“When I used to shoot in the late ‘70s until only a decade ago, I was shooting with manual cameras, Nikon FM-1s, FM-2s, totally manual, the batteries would last for months at -60°, -40°. Now, we’ve got these energy-eating cameras. I have to work with solar panels to rebuild my power if I’m out in a remote wilderness. I have solar panels that rebuild on my kayak.

The energy consumption of new camera systems is a big issue.

“I’ve had camera systems swim. But in the old days – once I was fording a stream, was pulled down. I took the cameras out, dried them over a fire, opened up the base plates, and I shot for another three weeks with those cameras, and everything was fine. Digital systems are much more fragile.

“But there’s tremendous immediacy to digital, to be able to procure the images quickly if needed. I remember one very powerful scene. About a decade ago, we were circumnavigating Bylot Island, which is a 12,000 square mile island. It was a five-month journey, kayaking and skiing. At one point, I was sitting in about a 5,000 year-old site…. I was envisioning the shamans doing dances to the moon, and sending out their messages. And I was sitting there, sending my images from my camera, I was shooting them tens of thousands of miles to a geostationary satellite over Peru, and then those were being downloaded and going to Telsat Canada in Ottawa and then being disseminated across Canada. And there was a shaman probably dancing there, and sending out his messages thousands of years ago.”

Mike’s wilderness photography tips

  • Always take either a monopod or a tripod; stability is often really important, because you could be shooting in low light.
  • Always have enough digital media with you so you aren’t running out and madly deleting images that you really want but there’s a better image evolving there.
  • Have a good waterproof system for your gear so you can capture the essence of a place in all its moods; you know, rain and mud and whatever.
  • Explore an area and look for different perspective. Get out of your comfort zone, which is just standing. Get down on your knees, lie on your belly, get the perspective that a caterpillar has of its environment, get the perspective that an eagle has – explore from all different angles, and that really opens up your compositional creative side.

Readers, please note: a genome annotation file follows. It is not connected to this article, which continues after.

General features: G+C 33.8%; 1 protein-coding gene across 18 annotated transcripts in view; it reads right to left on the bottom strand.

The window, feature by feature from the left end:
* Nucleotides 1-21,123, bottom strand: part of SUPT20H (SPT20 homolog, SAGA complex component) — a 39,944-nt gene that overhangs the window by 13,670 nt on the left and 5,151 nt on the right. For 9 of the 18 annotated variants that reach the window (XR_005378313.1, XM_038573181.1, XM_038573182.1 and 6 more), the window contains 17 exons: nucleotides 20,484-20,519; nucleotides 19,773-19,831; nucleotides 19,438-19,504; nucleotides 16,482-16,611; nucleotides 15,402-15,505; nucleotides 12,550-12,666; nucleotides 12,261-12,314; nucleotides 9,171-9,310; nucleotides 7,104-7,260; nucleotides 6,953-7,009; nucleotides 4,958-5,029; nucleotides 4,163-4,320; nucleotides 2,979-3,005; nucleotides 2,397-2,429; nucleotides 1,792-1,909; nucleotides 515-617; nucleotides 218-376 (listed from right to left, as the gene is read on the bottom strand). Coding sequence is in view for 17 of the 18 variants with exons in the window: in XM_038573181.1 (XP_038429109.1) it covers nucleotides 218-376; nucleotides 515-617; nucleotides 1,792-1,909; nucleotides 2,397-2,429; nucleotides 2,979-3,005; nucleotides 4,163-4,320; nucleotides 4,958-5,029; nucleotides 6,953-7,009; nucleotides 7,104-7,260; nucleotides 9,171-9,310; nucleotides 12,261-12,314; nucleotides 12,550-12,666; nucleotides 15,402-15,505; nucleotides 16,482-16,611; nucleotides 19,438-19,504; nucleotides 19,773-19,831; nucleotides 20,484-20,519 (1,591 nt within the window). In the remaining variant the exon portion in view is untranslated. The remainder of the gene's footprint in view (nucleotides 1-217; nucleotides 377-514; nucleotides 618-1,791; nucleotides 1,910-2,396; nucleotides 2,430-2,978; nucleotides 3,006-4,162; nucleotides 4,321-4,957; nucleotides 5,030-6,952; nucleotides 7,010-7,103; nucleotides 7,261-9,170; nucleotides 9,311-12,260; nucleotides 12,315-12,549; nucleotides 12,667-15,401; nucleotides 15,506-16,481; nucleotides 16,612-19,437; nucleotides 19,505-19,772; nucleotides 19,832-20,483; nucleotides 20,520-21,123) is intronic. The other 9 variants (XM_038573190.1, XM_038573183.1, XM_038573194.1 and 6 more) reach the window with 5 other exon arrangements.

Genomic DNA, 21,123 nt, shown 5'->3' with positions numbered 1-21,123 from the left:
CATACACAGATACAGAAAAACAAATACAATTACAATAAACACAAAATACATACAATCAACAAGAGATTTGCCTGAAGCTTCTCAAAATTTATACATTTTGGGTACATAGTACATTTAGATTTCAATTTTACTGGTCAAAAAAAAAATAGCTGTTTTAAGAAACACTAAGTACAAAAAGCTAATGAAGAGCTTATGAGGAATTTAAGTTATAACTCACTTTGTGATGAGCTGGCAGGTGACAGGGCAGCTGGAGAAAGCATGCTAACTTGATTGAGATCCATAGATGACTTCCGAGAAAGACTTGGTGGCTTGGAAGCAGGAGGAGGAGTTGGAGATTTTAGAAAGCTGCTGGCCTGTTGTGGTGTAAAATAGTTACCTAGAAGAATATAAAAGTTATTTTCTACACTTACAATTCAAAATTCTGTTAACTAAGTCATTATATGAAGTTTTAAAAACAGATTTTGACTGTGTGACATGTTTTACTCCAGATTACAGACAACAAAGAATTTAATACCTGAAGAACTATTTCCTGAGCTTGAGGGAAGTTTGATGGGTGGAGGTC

• I think of my different lenses as different ways creatures see the world. The eagle, he’s seeing the world through a 500mm lens. A caterpillar or a spider is seeing the world through a 16mm or a 14mm lens. So you have all these different perspectives.
  • The ideal travel system is have yourself say, a 17-35mm and then a 70- or 80-200mm and maybe a little macro lens, and with those three lenses, you can be very creative and get all the perspectives that you need.
  • Do it respectfully, because you can make a lot of impact on creatures. There’s ethics to photography, whether you’re working with people or animals or rare creatures. You have to be aware of your impact and respect animals, give them their distance. Use blinds so that you don’t impact nesting birds.

This summer, Beedell will be heading twice into bear country; once into Canada’s only grizzly bear sanctuary, the Khutzeymateen, and once into the Great Bear Rainforest. Both trips will be guided photography tours on a yacht.

“We’ll be doing lots of observation, we’ll be kayaking, we’ll be waiting for hours while bugs suck out all our blood,” he says. “You really earn your images this time of year.”

To catch Beedell while he is in town, come to the Centrepointe Theatre on Wednesday, April 24 or the Museum of Nature on Saturday, June 8.